Most kitties will be affected by cat worms at some point in their lives. Fortunately, worms rarely cause serious problems in cats, but it's important to know how to spot them, treat them and prevent them.
Also, it's important to know the circumstances where they could potentially be dangerous.
So, without further introduction, let's get started...(warning, this is a bit gross in places!)
Cat Worms - Common Questions And Answers
1) Which types of worms affect cats?
The two main types of worms that are cat parasites are roundworms and tapeworms. There are also two other kinds of worms that are found in cats - hookworms and whipworms - but these are much rarer, so we'll concentrate on the main two.
They attach themselves to the cat's intestine wall, where they eat the cat's food and lay eggs which are passed out of the cat's body in the feces. The eggs are then passed on to other cats in different ways (more on this below).
As the names suggest, roundworms are cylindrical in shape (like a piece of string) and tapeworms are flat, like a piece of tape. Roundworms can grow up to 15cm (6") and tapeworms up to 60cm (24").
Bits of tapeworm can sometimes be seen in the cat's feces, in his fur near his butt or on his bedding. They look like off-white tiny pieces of rice.
Roundworms look like spaghetti (are you feeling ill yet..?) but they're rarely passed out in the feces. Usually it's only the eggs that are passed, and these can only be seen with a microscope.
Quite often it's not possible to physically see any direct evidence of roundworms and tapeworms.
There may well not be any noticeable signs of a mild infestation in a healthy adult cat. A heavier infestation, however, or even a mild one in a kitten or run-down adult cat may show some or all of the following signs:
In really severe cases, the intestine can be so full of worms it can become blocked. This is rare in an adult cat but may happen in a kitten. Kittens are also more likely to die as a result of anemia, so it's really important they're treated quickly.
Roundworms attached to the cat's intestine lay thousands of eggs which are then passed in the feces. These eggs can survive in the outside environment for months. They get into a cat if they're eaten directly, or if they're eaten by a mouse, for example, which your cat then eats. Cats that hunt are more at risk of infestation by roundworms for this reason.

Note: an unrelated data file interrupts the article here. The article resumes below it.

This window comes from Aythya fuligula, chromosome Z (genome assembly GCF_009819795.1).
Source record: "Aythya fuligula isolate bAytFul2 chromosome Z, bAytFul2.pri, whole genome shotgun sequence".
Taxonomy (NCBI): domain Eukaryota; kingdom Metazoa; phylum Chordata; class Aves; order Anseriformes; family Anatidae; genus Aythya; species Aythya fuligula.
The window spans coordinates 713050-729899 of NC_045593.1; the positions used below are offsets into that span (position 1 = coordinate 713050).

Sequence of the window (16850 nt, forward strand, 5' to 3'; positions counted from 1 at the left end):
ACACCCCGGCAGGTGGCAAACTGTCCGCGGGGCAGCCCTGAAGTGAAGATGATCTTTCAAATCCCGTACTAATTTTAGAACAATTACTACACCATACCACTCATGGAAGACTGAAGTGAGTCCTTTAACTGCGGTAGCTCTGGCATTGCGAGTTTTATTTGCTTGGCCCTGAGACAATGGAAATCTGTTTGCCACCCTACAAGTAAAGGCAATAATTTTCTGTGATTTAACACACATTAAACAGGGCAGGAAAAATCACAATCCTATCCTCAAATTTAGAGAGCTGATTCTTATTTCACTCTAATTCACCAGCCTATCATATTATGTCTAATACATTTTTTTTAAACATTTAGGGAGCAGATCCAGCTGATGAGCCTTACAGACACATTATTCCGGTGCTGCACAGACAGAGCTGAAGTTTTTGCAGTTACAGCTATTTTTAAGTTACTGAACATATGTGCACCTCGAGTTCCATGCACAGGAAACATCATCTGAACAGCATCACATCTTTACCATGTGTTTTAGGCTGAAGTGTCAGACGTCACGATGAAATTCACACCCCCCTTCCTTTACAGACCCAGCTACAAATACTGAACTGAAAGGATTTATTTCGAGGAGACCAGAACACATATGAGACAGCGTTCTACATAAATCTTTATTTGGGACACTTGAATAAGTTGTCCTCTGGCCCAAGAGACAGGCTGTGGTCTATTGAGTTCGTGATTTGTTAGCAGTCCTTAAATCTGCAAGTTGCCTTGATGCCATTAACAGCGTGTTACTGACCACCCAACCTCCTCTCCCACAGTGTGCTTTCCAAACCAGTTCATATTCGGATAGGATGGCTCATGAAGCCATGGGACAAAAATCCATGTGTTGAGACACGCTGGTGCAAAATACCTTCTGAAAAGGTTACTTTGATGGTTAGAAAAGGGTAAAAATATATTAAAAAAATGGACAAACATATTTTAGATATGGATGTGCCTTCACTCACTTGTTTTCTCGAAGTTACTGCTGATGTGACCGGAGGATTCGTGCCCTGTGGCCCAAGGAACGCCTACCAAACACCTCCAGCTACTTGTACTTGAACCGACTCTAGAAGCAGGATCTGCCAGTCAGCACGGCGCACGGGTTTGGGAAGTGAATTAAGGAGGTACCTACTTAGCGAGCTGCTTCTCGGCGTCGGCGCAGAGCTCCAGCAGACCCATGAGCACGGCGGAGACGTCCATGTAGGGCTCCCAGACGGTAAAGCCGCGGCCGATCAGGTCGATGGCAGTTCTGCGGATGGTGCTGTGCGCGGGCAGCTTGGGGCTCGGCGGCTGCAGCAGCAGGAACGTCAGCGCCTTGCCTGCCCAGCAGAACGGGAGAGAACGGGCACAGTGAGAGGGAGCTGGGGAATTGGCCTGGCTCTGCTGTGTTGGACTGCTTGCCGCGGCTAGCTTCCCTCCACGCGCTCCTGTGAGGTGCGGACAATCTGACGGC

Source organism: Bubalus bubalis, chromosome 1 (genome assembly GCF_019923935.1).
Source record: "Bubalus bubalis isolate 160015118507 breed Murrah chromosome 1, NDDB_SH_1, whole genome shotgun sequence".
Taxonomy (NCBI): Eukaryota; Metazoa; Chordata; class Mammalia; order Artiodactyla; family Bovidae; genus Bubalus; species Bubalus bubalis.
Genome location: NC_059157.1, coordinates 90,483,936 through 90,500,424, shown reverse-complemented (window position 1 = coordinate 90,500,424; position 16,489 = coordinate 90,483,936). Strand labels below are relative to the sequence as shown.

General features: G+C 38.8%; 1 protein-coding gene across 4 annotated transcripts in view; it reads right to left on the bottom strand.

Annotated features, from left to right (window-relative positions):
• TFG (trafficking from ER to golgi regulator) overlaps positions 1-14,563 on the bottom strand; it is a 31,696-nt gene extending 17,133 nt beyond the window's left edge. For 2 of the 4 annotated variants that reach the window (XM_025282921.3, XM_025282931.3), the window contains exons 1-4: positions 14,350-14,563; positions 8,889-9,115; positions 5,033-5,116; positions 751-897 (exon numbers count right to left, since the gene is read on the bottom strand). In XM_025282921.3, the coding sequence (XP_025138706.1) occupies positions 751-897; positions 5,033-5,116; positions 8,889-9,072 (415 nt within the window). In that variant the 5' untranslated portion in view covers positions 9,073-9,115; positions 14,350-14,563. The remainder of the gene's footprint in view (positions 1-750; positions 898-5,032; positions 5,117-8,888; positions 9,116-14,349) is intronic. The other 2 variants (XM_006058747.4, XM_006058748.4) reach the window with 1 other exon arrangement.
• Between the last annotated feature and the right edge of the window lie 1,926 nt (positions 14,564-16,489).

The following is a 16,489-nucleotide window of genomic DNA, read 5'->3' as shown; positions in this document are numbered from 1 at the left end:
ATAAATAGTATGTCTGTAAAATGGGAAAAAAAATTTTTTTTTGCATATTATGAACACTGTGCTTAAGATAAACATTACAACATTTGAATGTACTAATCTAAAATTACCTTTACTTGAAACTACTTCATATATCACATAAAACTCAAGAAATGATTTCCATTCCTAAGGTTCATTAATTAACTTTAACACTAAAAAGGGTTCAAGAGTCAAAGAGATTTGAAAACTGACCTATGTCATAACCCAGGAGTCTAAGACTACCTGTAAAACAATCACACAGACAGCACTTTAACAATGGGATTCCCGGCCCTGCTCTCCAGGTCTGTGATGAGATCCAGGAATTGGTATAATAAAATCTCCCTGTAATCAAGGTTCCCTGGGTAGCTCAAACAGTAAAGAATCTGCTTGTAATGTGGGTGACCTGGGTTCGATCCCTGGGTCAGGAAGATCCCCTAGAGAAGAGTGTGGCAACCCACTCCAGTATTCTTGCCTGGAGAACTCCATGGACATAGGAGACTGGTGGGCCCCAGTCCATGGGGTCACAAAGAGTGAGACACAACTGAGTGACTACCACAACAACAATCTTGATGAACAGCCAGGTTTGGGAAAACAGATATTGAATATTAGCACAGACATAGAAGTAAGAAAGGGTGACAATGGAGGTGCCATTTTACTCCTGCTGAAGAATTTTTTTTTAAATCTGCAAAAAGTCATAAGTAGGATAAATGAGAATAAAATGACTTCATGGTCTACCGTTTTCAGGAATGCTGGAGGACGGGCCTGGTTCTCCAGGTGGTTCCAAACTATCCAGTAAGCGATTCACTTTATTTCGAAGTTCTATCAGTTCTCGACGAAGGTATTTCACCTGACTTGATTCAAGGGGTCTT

The eggs can also survive on a cat, and are sometimes passed from a mother cat to her kittens in milk. For this reason, it's really important to worm kittens.
Tapeworms attached to the cat's intestine literally shed segments of their bodies that are packed with eggs. These segments are passed through the cat's feces and often become attached to cat fleas. The affected fleas then find a cat to live on and the cat eats them while he's grooming.
For both types of worms, once the cat has eaten the egg, it hatches in the intestine, attaches itself to the intestine wall and grows into a mature worm.
Worm infestation is more likely to happen in cats that go outside, but indoor cats can be affected too, so they should also be treated.
Vets have very effective treatments for prevention of cat worms. They can either be given orally, or as a spot-on treatment. I'd strongly advise you to buy your worming treatment from your vet rather than a pet store or supermarket; that way you know for sure you'll be getting a good quality product, and you can get qualified advice on the frequency that your cat should be wormed. Vets normally recommend that hunting cats are wormed more frequently, for example.
Fortunately, infestation of humans by cat roundworms and tapeworms is highly unlikely. They can only survive for a very short time in people.
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